When Mr Fix It Takes Over My Brain

When I am quiet and still, Mr. Fix It takes over my brain. He says I should do this and that and abstain from doing certain things I like and that come naturally. He says I need to work harder and smarter. I need to reach higher. I need to be finer, kinder, more moral.

Whose voice is this? It is the voice of my father. Dad’s a self-made man. A striver and achiever. I walk around with his voice in my head.

Dad’s keen on improving people. He holds himself to a high standard and pushes those around him.

I remember dad on cold winter mornings covered with blankets and the windows wide open for the fresh air. There’s frost on his chin. His hands hurt from the cold. But he’s healthy.

I see him eating food that nobody else in the family will touch and bitterly calling himself “Garbage Can Dad.” For me, the bananas are over-ripe. For dad, they’re fine. He was born in the depression and he doesn’t take food for granted. By comparison with him, I’m spoiled. I’ve never lacked.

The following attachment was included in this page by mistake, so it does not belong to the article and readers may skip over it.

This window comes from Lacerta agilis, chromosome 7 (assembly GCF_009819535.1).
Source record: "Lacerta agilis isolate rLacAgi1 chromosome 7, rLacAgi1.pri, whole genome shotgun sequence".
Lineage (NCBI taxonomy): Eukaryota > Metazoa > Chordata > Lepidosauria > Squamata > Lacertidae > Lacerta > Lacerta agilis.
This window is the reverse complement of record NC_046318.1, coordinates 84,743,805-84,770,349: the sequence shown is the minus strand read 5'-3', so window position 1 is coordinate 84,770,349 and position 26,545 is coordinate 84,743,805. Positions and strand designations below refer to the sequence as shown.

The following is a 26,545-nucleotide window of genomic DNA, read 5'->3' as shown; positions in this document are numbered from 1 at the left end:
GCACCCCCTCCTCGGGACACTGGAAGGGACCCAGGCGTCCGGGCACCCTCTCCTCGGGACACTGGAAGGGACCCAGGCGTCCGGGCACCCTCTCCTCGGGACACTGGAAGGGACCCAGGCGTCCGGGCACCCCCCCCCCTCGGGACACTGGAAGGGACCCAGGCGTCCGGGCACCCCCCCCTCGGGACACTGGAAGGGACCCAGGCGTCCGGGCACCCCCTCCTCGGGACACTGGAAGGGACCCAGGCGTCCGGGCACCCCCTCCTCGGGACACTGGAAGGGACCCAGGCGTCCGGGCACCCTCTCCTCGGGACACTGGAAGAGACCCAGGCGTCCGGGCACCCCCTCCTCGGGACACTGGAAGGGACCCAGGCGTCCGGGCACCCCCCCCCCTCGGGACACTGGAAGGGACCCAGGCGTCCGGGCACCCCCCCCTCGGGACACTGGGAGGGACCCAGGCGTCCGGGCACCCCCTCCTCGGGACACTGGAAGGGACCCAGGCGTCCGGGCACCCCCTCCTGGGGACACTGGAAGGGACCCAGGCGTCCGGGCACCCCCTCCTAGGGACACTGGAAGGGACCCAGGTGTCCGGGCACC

It’s up to me to replace his voice in my head with one more amenable to my values. I’d like to do less lashing of myself and to hear instead an attitude of gratitude.

About Luke Ford

I've written five books (see Amazon.com). My work has been followed by the New York Times, the Los Angeles Times, and 60 Minutes. I teach Alexander Technique in Beverly Hills (Alexander90210.com).
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